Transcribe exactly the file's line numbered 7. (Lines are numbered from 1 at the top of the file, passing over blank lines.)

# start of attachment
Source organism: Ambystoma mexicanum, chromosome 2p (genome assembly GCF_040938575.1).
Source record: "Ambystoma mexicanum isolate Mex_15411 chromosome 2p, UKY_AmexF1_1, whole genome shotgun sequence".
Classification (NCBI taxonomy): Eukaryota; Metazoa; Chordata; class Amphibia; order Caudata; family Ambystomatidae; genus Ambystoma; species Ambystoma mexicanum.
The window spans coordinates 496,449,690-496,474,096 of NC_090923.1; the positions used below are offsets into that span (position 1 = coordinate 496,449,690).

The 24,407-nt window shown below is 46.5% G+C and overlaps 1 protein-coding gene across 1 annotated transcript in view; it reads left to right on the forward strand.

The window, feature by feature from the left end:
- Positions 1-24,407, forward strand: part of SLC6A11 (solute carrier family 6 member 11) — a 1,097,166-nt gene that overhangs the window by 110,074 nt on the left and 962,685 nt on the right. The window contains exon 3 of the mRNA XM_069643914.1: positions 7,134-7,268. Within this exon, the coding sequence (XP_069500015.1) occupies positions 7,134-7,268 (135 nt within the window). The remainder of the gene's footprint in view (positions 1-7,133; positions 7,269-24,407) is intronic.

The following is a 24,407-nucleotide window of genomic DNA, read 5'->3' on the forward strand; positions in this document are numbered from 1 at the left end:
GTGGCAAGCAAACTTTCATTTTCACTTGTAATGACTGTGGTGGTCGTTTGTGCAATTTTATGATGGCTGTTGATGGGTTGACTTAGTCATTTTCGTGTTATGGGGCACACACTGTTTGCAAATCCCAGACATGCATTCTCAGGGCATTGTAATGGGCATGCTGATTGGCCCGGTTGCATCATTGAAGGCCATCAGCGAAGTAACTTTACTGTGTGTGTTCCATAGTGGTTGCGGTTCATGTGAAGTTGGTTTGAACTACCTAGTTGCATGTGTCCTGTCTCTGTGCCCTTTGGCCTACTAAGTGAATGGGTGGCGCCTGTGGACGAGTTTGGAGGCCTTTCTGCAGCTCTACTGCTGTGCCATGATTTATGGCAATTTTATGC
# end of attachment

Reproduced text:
- Positions 1-24,407, forward strand: part of SLC6A11 (solute carrier family 6 member 11) — a 1,097,166-nt gene that overhangs the window by 110,074 nt on the left and 962,685 nt on the right. The window contains exon 3 of the mRNA XM_069643914.1: positions 7,134-7,268. Within this exon, the coding sequence (XP_069500015.1) occupies positions 7,134-7,268 (135 nt within the window). The remainder of the gene's footprint in view (positions 1-7,133; positions 7,269-24,407) is intronic.